Billy caught his first salmon at age eleven and the nuances of fishing passed down another generation. “My dad always told me to prepare for the salmon coming back. Don’t get caught in a hurry. Have it done in advance. He told me about a guy cutting a net in the dark and stabbing himself in the stomach. ‘Don’t be like that,’ he told me.”
A lifetime on the river taught him the techniques of an expert fisherman. “When you set a gillnet, you have got to have a backwater coming back up the river. . . . You can’t just set a net out in swift water and expect to catch any fish.” Billy’s ancestors trapped fish in weirs, underwater fences made of wooden stakes. They would remove the traps from time to time, sending schools of salmon off to spawn. Billy mostly caught salmon in gillnets. He engineered his own catchand- release philosophy—catch what you need, and release what you don’t. “I always tell my kids, ‘If a salmon gets away from you, don’t cuss. Don’t say anything. That salmon, he’s going up the river. He’s producing more salmon for you and all of us. The salmon—he’s coming home. And we’ve got to take care of his home. He journeys out there for six, seven years clear to the Arctic Ocean and then he comes back clear to the Nisqually River.’”
Nature was not Billy’s only teacher. “My parents lived a long time. Dad lived to 104 and Mom, I think, was 95. And they were with us for that long of time, teaching us.”
“My dad would put us all in the boat,” Billy recalls. “All he had was oars, never had no motor of any kind. We poled up and down the river. We poled clean up to the reservation. We poled all over. We went out with the tide and come in with the tide. It was a different life for us.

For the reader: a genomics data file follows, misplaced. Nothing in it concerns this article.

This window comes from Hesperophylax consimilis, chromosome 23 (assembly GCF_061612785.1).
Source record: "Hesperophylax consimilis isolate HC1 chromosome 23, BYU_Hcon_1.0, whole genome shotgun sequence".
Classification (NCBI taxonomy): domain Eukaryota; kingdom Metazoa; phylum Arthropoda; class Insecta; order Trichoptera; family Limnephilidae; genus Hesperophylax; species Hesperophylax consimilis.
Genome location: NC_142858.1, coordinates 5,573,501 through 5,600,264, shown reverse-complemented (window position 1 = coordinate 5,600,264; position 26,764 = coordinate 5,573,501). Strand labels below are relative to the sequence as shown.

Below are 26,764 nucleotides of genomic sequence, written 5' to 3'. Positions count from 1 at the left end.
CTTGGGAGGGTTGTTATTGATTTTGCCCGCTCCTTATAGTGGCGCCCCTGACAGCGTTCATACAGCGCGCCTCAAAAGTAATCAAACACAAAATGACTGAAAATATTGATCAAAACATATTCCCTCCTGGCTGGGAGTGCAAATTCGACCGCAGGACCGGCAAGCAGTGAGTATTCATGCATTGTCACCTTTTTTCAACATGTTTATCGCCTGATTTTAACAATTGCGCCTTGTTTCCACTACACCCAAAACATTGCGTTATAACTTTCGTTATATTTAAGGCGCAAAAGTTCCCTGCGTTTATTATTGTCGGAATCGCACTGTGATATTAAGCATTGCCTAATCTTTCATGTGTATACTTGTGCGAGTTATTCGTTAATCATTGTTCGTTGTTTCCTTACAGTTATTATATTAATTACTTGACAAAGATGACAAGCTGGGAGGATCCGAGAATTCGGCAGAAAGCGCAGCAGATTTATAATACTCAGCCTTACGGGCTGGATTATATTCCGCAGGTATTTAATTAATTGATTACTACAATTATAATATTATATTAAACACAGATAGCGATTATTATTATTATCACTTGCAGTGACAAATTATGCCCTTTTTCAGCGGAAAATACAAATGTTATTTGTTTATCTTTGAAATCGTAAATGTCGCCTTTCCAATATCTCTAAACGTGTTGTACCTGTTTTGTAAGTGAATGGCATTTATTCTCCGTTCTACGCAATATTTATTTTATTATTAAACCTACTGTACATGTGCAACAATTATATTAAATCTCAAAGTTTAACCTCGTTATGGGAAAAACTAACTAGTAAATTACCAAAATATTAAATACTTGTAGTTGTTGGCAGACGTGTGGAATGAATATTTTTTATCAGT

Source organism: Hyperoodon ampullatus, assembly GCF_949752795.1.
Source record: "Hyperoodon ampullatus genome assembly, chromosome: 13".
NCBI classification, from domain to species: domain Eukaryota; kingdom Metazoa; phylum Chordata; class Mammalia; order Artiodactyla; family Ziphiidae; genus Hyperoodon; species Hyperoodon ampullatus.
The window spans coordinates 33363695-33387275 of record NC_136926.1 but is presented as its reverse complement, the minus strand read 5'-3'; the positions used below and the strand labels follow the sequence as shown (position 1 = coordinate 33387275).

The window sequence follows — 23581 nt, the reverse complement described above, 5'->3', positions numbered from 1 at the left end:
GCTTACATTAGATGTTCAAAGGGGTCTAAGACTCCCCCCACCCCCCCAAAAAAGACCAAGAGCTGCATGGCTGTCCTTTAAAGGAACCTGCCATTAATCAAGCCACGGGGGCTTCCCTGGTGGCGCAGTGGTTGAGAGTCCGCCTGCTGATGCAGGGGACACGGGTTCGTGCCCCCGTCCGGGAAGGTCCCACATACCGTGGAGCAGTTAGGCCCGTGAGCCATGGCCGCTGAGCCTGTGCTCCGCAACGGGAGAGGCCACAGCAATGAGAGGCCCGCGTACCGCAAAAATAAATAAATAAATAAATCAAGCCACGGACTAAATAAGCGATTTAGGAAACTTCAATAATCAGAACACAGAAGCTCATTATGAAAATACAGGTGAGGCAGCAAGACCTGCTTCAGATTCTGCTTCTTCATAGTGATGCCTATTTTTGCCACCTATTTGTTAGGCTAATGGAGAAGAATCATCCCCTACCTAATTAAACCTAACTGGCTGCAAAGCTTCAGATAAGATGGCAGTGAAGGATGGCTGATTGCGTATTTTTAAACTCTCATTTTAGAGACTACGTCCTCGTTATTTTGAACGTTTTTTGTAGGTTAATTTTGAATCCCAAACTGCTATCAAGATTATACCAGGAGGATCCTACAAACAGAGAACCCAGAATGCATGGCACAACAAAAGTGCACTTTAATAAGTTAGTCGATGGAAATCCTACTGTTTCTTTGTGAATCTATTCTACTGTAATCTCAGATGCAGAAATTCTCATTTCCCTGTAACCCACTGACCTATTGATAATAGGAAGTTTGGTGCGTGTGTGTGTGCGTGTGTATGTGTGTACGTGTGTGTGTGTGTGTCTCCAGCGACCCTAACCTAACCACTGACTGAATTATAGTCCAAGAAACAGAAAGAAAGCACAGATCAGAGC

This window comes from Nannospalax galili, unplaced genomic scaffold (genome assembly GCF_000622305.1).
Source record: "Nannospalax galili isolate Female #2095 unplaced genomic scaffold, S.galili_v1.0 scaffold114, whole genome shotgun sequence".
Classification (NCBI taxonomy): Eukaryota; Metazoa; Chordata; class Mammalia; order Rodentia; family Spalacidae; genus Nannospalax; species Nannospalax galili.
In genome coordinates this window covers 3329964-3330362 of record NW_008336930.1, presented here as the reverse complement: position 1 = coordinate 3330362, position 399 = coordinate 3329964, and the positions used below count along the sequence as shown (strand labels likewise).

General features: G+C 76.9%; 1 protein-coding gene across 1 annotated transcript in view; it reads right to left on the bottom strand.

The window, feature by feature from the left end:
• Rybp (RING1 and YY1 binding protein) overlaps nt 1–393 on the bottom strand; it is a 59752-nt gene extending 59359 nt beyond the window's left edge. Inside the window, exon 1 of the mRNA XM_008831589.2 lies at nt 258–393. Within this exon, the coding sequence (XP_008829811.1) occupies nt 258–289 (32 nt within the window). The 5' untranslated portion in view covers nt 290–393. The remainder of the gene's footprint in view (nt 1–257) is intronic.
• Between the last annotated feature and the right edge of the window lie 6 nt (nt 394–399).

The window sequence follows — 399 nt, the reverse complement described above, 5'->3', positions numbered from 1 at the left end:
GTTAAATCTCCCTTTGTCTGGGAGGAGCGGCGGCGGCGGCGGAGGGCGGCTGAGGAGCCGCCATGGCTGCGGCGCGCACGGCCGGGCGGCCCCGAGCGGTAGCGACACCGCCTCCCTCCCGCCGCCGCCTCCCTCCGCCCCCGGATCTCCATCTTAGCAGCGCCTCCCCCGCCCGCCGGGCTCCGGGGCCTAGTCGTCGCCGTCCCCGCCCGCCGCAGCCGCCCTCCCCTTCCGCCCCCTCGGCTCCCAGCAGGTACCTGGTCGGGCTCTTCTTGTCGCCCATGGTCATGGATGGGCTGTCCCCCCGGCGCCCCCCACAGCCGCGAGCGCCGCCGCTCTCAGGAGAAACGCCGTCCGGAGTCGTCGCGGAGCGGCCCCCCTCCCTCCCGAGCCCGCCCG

“He’d take us all down to the mouth of the river and we’d flounder fish, all the family. We’d walk up the river, and get into the log jam, and get logs and rafts, and come down the river, all of us. This was the playground of all of us, this whole river. Those were long days, those days in the summertime.”
In the heat of summer, Billy slogged it out in berry fields and tree farms. When the leaves turned, he climbed back into a twenty-twofoot shovel-nose cedar canoe and set a net clean across the river. Billy took his cue from the sun or the tide and headed home to butcher fish.
When Willie Frank chaired the Nisqually Tribe and sat on the council, his son absorbed his gravitas and ethic. “My dad—he took me wherever he went,” Billy says. “We’d walk to meetings, you know. We’re packing a box. The secretary has a little box of papers that she keeps the minutes of everything. We never had no building like Nisqually has got up there now. We just had each other’s home that we all just kind of went to and gathered in them homes and kept the business going. But, see, I walked with Dad, listening to him. We’ve got to keep the government going.”
He learned the creation story from his father. Willie rejected the whites’ religion and entire system of values. “Dad said the Catholic Church was full of B.S.,” Billy recalls, “that most of all the Catholic Church was. It just comes out of him like that. They tried to make him pray all the time [in boarding school].
“The Creator is the one who brought us here. There’s all kinds of creation stories and how we came here. The Creator gave us everything we have. That was his belief, and Mom and all of us. The Creator put that salmon there for us to survive. And all the shellfish, and this clean water, and our medicines, and all of our food, our animals. We respected all of them. We took their life because it was given to us for our life.”